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Introduction

It is important to preserve language documentation for future generations, particularly when documenting endangered languages. Every linguist who collects data must be a kind of archivist, making sure that the language data collected will transcend both time and technology.

This area of the school presents information on producing archival-quality language documentation materials and preparing existing field corpora for storage in long-term archives, using practices that allow the materials to endure.

An archive-ready corpus

A corpus is any set of linguistic materials relating to a language; it might consist of audio recordings, video recordings, transcriptions, field notes, a grammar, a lexicon, grammatical analyses, or ethnographic information. Any linguist that works in the field creates a corpus of language data. In creating an archive-ready corpus, it is important to ensure that the materials are in good shape and clearly labeled at every stage in their production. Language documentation is a long-term process, and there is always the chance that someone else may have to complete another linguist's work.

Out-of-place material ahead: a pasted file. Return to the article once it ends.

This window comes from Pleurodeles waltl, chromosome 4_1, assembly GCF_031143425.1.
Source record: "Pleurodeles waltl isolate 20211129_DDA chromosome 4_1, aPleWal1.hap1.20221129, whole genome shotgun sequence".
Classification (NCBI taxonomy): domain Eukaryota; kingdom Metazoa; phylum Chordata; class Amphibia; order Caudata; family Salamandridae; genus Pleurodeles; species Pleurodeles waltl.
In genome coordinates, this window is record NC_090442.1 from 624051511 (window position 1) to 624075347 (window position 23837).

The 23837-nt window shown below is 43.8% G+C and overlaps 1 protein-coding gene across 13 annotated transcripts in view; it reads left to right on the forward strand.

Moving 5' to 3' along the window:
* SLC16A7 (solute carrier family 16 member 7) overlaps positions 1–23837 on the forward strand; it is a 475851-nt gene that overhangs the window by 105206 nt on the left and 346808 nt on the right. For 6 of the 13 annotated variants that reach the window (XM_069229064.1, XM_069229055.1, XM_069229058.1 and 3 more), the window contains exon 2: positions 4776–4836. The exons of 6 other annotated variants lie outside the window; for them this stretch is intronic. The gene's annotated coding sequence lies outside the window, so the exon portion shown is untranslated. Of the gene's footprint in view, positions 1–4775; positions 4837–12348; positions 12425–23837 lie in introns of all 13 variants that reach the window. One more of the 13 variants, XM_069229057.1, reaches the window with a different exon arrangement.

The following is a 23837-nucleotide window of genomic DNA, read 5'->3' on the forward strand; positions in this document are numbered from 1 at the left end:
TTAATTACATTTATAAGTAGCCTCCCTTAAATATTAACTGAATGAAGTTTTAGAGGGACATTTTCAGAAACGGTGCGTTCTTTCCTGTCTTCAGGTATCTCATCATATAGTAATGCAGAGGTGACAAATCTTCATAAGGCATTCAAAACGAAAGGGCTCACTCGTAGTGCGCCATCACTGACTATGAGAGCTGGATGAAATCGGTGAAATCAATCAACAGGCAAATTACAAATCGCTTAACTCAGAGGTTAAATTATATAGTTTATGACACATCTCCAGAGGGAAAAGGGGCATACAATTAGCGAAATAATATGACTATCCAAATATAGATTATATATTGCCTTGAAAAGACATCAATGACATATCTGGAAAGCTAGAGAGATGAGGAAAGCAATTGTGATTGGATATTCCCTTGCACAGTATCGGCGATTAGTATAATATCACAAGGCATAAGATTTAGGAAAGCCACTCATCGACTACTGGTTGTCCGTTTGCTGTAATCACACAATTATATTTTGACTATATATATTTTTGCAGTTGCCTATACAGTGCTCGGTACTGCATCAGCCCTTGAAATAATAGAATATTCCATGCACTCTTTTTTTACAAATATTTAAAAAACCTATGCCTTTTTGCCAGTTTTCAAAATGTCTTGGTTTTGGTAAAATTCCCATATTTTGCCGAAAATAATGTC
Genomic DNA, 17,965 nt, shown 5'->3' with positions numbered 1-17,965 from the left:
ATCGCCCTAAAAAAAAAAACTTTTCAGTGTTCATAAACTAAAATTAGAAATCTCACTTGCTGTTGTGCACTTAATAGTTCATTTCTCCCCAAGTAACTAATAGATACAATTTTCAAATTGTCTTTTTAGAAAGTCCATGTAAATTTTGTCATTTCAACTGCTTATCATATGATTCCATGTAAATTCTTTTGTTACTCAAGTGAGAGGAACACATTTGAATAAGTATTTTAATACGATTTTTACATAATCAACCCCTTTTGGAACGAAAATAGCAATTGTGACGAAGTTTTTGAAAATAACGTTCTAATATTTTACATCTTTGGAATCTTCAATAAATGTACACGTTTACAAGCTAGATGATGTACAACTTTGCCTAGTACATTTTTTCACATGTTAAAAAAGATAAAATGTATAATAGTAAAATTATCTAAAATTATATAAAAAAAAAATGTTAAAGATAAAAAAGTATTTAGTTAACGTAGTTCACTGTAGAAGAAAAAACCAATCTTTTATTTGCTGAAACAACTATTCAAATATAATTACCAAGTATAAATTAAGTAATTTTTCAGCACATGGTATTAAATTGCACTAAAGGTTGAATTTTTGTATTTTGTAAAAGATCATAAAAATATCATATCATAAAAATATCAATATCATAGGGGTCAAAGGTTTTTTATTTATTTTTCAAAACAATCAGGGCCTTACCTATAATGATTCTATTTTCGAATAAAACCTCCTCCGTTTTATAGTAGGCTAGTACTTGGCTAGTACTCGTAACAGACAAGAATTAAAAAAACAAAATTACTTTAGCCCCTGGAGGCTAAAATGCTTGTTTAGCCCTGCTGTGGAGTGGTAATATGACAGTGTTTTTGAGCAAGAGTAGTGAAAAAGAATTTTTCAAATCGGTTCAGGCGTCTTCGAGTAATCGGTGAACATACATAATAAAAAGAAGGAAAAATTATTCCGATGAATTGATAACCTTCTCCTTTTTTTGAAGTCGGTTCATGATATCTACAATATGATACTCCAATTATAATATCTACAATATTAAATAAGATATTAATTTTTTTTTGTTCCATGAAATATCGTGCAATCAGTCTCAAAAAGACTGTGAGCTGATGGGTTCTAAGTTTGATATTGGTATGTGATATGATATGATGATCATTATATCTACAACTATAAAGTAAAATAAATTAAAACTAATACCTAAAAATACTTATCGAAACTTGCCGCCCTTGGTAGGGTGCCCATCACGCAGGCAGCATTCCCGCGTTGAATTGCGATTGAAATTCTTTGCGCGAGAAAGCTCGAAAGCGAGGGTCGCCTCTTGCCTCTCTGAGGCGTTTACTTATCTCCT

More on creating an archive-ready corpus

Finding an archive

E-MELD strongly recommends that linguists place their corpora in a reputable archive, since an archive has the resources to keep up with changes in technology and make sure language documentation remains accessible over time. However, even if a corpus is not deposited in an archive, it is important to take steps to make materials durable and lasting.

More on finding an archive


The content of this page was developed following the recommendations of the E-MELD working group on Archiving.

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